What's more, UIT fees can be smaller than a mutual fund's because you're not paying for the services of an active manager. The costs of buying a UIT include a sales charge, which is embedded in the offering price, and a commission fee. The commission fee is fairly insignificant for high-net-worth buyers because the commission is a nominal one-time charge that is the same whether you're investing $1,000 or $10,000. Commission fees are not applied when UIT investors reinvest dividends to buy more units or when investors roll over into the next trust series after a UIT terminates. Some UITs also charge a small annual fee to cover operating expenses and reimburse the trust sponsor for creating and developing the fund. Overhead for UITs is relatively low because the trusts are not heavily marketed--especially after the sales period has ended.

"Mutual funds have hidden marketing budgets built into their cost structure, and ETFs like the Nasdaq QQQ sell sponsorships, and those sponsors pass on their costs, including advertising budgets, to investors," Magoon notes. "Unit investments don't have marketing and advertising budgets. That also means they haven't been promoted as well as the competition."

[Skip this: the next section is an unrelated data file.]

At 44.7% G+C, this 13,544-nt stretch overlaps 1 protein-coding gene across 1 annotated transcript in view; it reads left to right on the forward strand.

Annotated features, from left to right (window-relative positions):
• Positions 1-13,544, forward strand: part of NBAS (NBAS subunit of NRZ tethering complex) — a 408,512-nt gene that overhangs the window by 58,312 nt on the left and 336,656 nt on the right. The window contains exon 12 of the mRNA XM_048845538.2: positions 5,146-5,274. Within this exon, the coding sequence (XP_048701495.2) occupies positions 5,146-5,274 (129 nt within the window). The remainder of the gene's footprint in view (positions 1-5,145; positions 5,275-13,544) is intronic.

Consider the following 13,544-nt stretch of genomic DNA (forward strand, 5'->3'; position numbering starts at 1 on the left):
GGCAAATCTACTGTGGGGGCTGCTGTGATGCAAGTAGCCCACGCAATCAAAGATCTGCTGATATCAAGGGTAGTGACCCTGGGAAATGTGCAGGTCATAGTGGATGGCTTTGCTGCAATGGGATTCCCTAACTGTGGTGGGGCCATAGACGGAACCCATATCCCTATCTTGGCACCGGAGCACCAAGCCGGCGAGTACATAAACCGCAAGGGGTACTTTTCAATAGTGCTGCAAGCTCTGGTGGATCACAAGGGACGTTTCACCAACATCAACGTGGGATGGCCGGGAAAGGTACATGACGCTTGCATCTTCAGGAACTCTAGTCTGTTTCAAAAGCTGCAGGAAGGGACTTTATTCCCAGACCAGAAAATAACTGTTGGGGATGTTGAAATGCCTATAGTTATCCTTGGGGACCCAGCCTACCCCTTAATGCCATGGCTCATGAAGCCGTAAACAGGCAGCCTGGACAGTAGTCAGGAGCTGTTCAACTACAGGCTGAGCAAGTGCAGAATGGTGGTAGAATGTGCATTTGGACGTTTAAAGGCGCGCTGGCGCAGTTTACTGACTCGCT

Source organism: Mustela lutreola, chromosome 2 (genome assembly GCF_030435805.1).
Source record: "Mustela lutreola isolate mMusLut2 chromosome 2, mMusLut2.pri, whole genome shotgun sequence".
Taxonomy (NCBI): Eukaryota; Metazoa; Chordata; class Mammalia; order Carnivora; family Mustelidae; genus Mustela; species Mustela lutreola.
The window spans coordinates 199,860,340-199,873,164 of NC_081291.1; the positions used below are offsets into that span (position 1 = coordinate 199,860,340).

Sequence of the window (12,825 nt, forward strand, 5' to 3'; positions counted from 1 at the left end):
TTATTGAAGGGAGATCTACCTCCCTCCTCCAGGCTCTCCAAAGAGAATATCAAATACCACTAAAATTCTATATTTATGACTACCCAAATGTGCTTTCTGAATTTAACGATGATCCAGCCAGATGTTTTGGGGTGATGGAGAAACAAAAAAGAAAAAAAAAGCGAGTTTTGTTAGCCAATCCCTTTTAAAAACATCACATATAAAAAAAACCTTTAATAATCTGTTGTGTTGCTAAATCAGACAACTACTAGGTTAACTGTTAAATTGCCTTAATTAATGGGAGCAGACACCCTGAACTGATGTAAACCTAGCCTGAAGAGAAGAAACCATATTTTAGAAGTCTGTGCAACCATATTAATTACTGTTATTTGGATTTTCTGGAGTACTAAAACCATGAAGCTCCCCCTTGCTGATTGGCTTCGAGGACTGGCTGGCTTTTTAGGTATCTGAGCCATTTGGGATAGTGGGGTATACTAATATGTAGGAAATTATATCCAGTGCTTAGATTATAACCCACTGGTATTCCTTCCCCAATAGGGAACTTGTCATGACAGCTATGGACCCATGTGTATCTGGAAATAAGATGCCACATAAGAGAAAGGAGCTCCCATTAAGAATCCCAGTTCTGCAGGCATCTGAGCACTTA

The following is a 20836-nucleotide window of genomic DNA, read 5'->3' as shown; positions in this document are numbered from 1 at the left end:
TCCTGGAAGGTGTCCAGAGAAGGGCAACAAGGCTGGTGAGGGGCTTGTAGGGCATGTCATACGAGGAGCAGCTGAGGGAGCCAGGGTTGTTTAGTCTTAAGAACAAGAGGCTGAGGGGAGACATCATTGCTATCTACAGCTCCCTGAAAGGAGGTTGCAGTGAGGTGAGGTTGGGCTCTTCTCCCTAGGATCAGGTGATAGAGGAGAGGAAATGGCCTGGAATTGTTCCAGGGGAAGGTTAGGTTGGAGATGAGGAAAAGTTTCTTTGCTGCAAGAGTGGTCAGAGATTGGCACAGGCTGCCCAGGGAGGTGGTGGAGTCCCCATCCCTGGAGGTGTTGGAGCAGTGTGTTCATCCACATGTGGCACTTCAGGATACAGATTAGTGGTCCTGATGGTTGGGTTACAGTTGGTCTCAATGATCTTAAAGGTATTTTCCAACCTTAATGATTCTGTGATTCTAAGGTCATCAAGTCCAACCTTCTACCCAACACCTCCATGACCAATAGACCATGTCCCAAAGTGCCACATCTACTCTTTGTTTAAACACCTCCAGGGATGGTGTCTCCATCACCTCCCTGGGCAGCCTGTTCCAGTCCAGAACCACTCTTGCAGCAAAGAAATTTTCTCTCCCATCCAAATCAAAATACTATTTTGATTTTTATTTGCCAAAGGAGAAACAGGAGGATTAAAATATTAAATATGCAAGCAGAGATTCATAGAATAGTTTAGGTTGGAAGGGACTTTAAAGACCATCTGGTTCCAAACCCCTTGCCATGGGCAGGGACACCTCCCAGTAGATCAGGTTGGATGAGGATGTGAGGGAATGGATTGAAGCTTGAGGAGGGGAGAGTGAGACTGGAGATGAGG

Michael Decker, senior vice president of The Bond Market Association (which recently merged with the Securities Industry Association to become SIFMA), points out that all UIT fees are disclosed. Because there's no buying and selling of portfolio securities, equity UIT investors aren't hit with varying transaction costs or taxes. Capital gains taxes are paid only following the dissolution of the trust (assuming the UIT made money). On the other hand, mutual funds usually generate unexpected capital gains taxes, which are, in effect, hidden fees. "One of the things that has always made UITs popular was the idea that you could better manage tax liability," Decker says. "With mutual funds, you get unanticipated capital gains and losses."

Another notable feature of equity unit trusts is that they provide income. Trusts dole out dividends on a regular basis, and they pay out the appropriate share of any capital appreciation earned when the UIT terminates. "UITs are a good way for advisors to structure portfolios to generate income," Decker says.

No matter what the benefits, advisors point out that there are clients who will never have the stomach for a UIT. "For some, UITs work beautifully well," says CFP Jack Harmon, who is based in Atlanta. "But there are others who will see the money valuation when the UIT ends and wonder what the heck happened. Those people are just better off in mutual funds that don't suddenly end."

Mark Francis Cohen (mfc@markfranciscohen.com), whose work has appeared in the Washington Post and the New York Times, is a Washington, D.C.-based journalist.